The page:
Y-Fi: Tech’s Biggest Flops

21 May 2015
POSTED BY Y Magazine

Each new gadget release generates its own hype. Matthew Herbst reviews the gadgets that were meant to change the world, but never quite lived up to their billing



Floppy Disc

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In September 2011, Sony announced it was ending production of the MiniDisc. The audio storage device struggled to establish itself outside Japan, despite some interesting technical features. MiniDiscs were rewritable and tracks could be split or combined with ease either on the player or a PC. The music industry failed to embrace the technology, but the compact and convenient nature of the format appealed to many DJs. Sales never managed to surpass those of the Walkman and the final demise of the MiniDisc was effectively sealed with the arrival of the first portable MP3 player in 1997. Today, prices remain high and you’ll have to fork out anything upwards of RO96 at amazon.com for a mint condition player.

Do Not N-Gage

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Released in 2003, the N-Gage is one of Nokia’s more memorable failures in mobile tech history. The intention was to combine a phone and a gaming system, but the execution was rather poor. The design was odd and uncomfortable for use as a mobile (you had to hold the unit vertically on its side when calling), while its gaming graphics looked amateur at best. Due to technological limitations, the library of games remained tiny when compared to its heavyweight rival, Nintendo’s Game Boy Advance. Despite its failures, Nokia did manage to flog three million units before discontinuing it in 2005. To put this in perspective, though, the Game Boy Advance, sold 81.51 million during the same period. Second-hand devices can be picked up for as little as RO12.11 at ebay.com

Battle of the Discs

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Both HD DVDs and Blu-ray were released around the same time in 2006 and despite  experiencing mixed success, Blu-ray just about emerged on top. Sony was backing Blu-ray, while Toshiba put its money behind HD DVD and as soon as Sony secured Warner Brothers to release high-definition movies exclusively in Blu-ray format, the battle was clearly won. Blu-ray players are still available, costing slightly more than their DVD counterparts and offer better quality on the whole, as well as a few extra features such as catch-up and smart TV apps. Rumour has it that Toshiba’s support of the HD DVD product lost the firm more than RO384,799,987.08.

Broken Dreams 

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Sega’s Dreamcast was released in 1999, not far ahead of its rivals, the PlayStation 2 and Xbox. Suffering at the hands of Sony’s and Microsoft’s vastly superior marketing strength, Sega introduced heavy price cuts, but even they couldn’t save the doomed console. The Dreamcast was discontinued in early 2001 and Sega has not ventured back into the console market since, instead focusing on software. If you’re feeling nostalgic, you can pick up a second-hand console for RO23.10 on amazon.com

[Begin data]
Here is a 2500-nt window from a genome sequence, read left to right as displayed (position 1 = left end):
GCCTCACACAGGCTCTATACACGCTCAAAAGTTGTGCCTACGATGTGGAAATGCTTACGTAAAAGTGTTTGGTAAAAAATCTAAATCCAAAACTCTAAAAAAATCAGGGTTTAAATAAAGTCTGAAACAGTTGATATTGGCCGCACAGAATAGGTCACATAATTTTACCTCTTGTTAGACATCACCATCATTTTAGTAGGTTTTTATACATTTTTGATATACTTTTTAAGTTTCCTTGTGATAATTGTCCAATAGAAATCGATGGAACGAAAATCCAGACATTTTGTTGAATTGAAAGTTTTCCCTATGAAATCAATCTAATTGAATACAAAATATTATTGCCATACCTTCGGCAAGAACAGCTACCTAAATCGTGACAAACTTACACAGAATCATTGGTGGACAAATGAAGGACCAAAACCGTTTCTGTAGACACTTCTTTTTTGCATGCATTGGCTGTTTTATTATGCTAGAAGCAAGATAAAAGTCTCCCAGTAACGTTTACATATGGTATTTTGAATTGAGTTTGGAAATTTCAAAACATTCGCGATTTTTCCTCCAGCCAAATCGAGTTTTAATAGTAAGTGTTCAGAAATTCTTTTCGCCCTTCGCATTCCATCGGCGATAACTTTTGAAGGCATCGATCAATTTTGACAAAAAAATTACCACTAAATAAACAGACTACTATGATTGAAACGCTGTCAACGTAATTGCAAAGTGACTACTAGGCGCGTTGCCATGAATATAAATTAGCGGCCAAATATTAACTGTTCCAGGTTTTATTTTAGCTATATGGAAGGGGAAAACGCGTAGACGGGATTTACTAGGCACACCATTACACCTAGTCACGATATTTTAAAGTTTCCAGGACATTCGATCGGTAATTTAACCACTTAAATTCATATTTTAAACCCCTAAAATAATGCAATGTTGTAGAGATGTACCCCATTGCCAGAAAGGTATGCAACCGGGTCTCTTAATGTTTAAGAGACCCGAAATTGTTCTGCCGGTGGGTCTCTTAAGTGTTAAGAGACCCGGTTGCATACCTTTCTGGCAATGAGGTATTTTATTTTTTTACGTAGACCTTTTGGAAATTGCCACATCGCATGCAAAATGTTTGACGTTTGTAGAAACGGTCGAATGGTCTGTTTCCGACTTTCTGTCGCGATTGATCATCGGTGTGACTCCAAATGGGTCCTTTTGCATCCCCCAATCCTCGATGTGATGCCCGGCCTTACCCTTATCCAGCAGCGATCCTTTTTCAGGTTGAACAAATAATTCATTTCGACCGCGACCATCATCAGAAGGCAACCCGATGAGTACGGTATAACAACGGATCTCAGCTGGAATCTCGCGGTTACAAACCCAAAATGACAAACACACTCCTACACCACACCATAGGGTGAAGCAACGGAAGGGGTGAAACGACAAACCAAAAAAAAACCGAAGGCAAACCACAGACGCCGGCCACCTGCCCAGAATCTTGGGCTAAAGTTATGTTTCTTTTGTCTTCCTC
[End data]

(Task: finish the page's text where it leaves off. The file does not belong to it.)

History Lesson 

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I remember my neighbours having a Betamax player and they would often try to convince our family that it was far better than VHS. The worst part was that we could never swap movies as their tapes didn’t fit in our VHS player and vice versa. It was believed that Betamax would usher in a new era of home cinema in the late 1970s by offering greater quality, but the format was ultimately financially undercut by its rival, who could offer vastly cheaper prices to consumers. Needless to say, our neighbours soon ditched their Beta player and converted to VHS.

Palm Today, Gone Tomorrow

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Who remembers the Palm Pilot? Despite numerous rebrandings and several takeovers intended to revitalise the first PDA to be marketed worldwide, it was announced in 2008 that the company would no longer be developing any new handheld devices, condemning the PDA to the annals of tech history. First launched in the mid-1990s, the Palm Pilot struggled with the advent and rise of the smartphone. And with the continued growth and success of smartphones, it’s fair to say that a comeback looks unlikely for Palm.

EDITOR’S PICK: Bad Apple 

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Years before iphones and ipads arrived on the scene, Apple produced the much lesser known Newton Messagepad. Launched in 1993, the Messagepad marked apple’s foray into the personal digital assistant (PDA) market, a project that cost a total of RO38,479,998.71. However, the huge investment was never really rewarded with strong sales and the project was cut in 1998. The concept was revisted in a much better fashion with stronger soft and hardware when the iPhone emerged. Second-hand messagepads can be found for upwards of RO57 on sites like amazon.com and ebay.com

APP OF THE WEEK: Tidal Wave of Failure

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Just two months ago, Tidal made its big media push with the core message that while other music streaming services like Spotify and Pandora Radio pay pennies to artists, Tidal offers musicians a much better deal. Backed by the industry’s power couple, Jay-Z and Beyoncé, Tidal enjoyed a brief stint at the top in the US iPhone download chart, after which it slumped to a dismal 700th position. Needless to say, Tidal’s CEO was replaced as swiftly as a breaking wave and the service certainly has its work cut out if it hopes to keep up with the likes of the hugely successful Spotify.


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